We found that being employed played a protective role in hypertension development for this population. More studies are needed to explore how different level of occupation impact hypertension. Moreover, we found a significant relationship between length of stay and hypertension which supports findings from previous studies [10-12]. For example, Antecol and Bedard [10] noted that as the number of years spent in the US increases, immigrant’s health deteriorates [10]. Specifically, increased years of residency has been shown to increase the risk for hypertension development as a result of acculturation [11,13]. These studies have shown that individuals who have newly arrived in the country tend to report better health than US born counterparts. Additional studies are needed to assess the onset of health deterioration and its correlates.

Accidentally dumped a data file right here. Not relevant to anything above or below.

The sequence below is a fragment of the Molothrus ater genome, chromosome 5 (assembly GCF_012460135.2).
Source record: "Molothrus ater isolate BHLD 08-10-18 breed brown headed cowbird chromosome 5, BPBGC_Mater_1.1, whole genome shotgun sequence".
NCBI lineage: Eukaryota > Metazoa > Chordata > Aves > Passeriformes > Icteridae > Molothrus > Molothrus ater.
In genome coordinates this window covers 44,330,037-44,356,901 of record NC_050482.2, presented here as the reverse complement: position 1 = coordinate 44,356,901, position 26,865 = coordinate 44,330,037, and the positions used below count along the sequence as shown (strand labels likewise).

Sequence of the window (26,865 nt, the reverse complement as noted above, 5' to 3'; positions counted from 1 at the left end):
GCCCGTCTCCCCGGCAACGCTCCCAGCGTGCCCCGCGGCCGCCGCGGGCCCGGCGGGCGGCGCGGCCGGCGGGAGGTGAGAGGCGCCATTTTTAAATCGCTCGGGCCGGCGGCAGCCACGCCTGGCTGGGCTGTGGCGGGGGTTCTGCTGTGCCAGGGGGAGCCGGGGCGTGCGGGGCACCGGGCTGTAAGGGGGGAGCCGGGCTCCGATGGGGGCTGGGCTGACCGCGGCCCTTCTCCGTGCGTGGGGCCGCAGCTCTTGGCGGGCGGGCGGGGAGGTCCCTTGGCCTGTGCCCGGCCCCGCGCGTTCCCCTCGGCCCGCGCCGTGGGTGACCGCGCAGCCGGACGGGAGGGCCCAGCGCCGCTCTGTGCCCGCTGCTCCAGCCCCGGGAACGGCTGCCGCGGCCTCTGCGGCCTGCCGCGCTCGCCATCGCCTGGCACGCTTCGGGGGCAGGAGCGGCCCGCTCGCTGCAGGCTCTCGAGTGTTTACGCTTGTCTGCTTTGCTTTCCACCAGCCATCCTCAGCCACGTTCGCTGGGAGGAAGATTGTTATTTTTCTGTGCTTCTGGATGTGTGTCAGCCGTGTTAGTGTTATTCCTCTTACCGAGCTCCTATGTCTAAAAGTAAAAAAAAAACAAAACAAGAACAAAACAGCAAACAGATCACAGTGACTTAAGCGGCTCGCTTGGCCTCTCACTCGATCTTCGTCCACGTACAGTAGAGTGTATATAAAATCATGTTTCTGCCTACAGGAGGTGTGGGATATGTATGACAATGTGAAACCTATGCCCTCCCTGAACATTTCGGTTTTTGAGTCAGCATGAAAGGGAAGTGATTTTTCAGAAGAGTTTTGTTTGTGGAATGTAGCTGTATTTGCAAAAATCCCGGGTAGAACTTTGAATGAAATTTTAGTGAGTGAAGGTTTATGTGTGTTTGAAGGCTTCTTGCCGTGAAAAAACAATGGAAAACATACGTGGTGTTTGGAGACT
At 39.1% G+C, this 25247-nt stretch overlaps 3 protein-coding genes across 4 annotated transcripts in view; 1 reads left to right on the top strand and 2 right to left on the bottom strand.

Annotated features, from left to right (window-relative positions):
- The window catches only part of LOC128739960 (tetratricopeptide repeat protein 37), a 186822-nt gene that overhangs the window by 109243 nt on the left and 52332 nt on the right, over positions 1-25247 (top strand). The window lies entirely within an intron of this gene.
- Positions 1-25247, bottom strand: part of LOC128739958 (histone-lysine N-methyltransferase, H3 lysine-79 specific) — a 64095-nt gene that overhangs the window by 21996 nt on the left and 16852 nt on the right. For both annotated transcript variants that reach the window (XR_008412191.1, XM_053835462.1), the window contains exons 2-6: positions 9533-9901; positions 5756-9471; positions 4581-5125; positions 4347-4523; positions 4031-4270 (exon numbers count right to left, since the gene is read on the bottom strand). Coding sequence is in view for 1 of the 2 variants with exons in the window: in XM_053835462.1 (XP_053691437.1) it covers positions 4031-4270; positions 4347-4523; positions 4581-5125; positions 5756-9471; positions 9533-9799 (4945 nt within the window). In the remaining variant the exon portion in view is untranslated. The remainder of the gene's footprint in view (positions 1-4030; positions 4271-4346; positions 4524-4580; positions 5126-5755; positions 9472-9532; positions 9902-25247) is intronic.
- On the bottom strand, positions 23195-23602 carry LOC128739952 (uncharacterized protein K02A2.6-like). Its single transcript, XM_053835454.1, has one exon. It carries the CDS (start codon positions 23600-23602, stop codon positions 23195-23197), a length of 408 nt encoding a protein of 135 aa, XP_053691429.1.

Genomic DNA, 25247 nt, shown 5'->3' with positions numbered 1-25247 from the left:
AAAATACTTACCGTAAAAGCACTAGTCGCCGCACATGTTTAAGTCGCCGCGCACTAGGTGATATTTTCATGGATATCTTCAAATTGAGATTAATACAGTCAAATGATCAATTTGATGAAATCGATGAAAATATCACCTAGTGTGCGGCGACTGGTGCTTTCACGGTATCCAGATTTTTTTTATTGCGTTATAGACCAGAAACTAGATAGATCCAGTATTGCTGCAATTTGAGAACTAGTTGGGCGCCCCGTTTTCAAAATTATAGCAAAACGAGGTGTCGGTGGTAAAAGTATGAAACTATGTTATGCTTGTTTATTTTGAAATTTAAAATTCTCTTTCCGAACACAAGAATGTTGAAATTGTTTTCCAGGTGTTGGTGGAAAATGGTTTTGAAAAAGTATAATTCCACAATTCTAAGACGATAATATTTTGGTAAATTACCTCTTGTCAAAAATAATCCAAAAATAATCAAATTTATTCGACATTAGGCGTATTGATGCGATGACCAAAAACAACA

Although the gender gap in hypertension continues to get narrower, studies [14,15] continue to support the notion that men are more hypertensive than women. However, the women in our study were more likely to report hypertension then the men. This may be because immigrant women experience unique stressors associated with the intersectionality spanning their multiple roles increasing their risk for poorer health outcomes [16]. Immigrant women also interface with multiple stressors that may increase their risk for hypertension, such as language barriers, discrimination and becoming acculturated to new societal norms and expectations [17].